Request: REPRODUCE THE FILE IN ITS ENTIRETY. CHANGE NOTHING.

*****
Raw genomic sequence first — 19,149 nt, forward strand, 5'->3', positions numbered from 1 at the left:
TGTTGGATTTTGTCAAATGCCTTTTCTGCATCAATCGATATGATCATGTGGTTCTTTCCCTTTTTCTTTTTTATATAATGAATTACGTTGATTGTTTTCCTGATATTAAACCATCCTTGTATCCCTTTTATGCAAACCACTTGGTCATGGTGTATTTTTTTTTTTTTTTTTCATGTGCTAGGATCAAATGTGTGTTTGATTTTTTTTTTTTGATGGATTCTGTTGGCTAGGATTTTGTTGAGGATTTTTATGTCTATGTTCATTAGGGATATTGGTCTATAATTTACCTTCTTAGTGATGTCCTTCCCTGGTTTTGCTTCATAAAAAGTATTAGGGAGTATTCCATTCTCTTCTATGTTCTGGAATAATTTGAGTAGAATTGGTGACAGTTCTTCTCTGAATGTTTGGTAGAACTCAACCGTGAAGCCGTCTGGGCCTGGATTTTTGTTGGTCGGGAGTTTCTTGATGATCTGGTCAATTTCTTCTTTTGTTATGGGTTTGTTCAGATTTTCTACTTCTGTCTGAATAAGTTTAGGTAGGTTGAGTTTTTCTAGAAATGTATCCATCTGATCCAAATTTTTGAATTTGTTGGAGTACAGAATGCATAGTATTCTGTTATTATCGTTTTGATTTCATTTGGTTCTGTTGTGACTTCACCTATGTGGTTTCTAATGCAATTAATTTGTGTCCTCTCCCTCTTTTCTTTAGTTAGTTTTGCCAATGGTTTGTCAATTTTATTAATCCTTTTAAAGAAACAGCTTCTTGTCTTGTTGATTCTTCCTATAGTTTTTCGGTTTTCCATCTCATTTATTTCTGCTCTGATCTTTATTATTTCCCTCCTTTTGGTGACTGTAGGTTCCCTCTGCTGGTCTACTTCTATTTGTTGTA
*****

Raw genomic sequence first — 19,149 nt, forward strand, 5'->3', positions numbered from 1 at the left:
TGTTGGATTTTGTCAAATGCCTTTTCTGCATCAATCGATATGATCATGTGGTTCTTTCCCTTTTTCTTTTTTATATAATGAATTACGTTGATTGTTTTCCTGATATTAAACCATCCTTGTATCCCTTTTATGCAAACCACTTGGTCATGGTGTATTTTTTTTTTTTTTTTTCATGTGCTAGGATCAAATGTGTGTTTGATTTTTTTTTTTTGATGGATTCTGTTGGCTAGGATTTTGTTGAGGATTTTTATGTCTATGTTCATTAGGGATATTGGTCTATAATTTACCTTCTTAGTGATGTCCTTCCCTGGTTTTGCTTCATAAAAAGTATTAGGGAGTATTCCATTCTCTTCTATGTTCTGGAATAATTTGAGTAGAATTGGTGACAGTTCTTCTCTGAATGTTTGGTAGAACTCAACCGTGAAGCCGTCTGGGCCTGGATTTTTGTTGGTCGGGAGTTTCTTGATGATCTGGTCAATTTCTTCTTTTGTTATGGGTTTGTTCAGATTTTCTACTTCTGTCTGAATAAGTTTAGGTAGGTTGAGTTTTTCTAGAAATGTATCCATCTGATCCAAATTTTTGAATTTGTTGGAGTACAGAATGCATAGTATTCTGTTATTATCGTTTTGATTTCATTTGGTTCTGTTGTGACTTCACCTATGTGGTTTCTAATGCAATTAATTTGTGTCCTCTCCCTCTTTTCTTTAGTTAGTTTTGCCAATGGTTTGTCAATTTTATTAATCCTTTTAAAGAAACAGCTTCTTGTCTTGTTGATTCTTCCTATAGTTTTTCGGTTTTCCATCTCATTTATTTCTGCTCTGATCTTTATTATTTCCCTCCTTTTGGTGACTGTAGGTTCCCTCTGCTGGTCTACTTCTATTTGTTGTA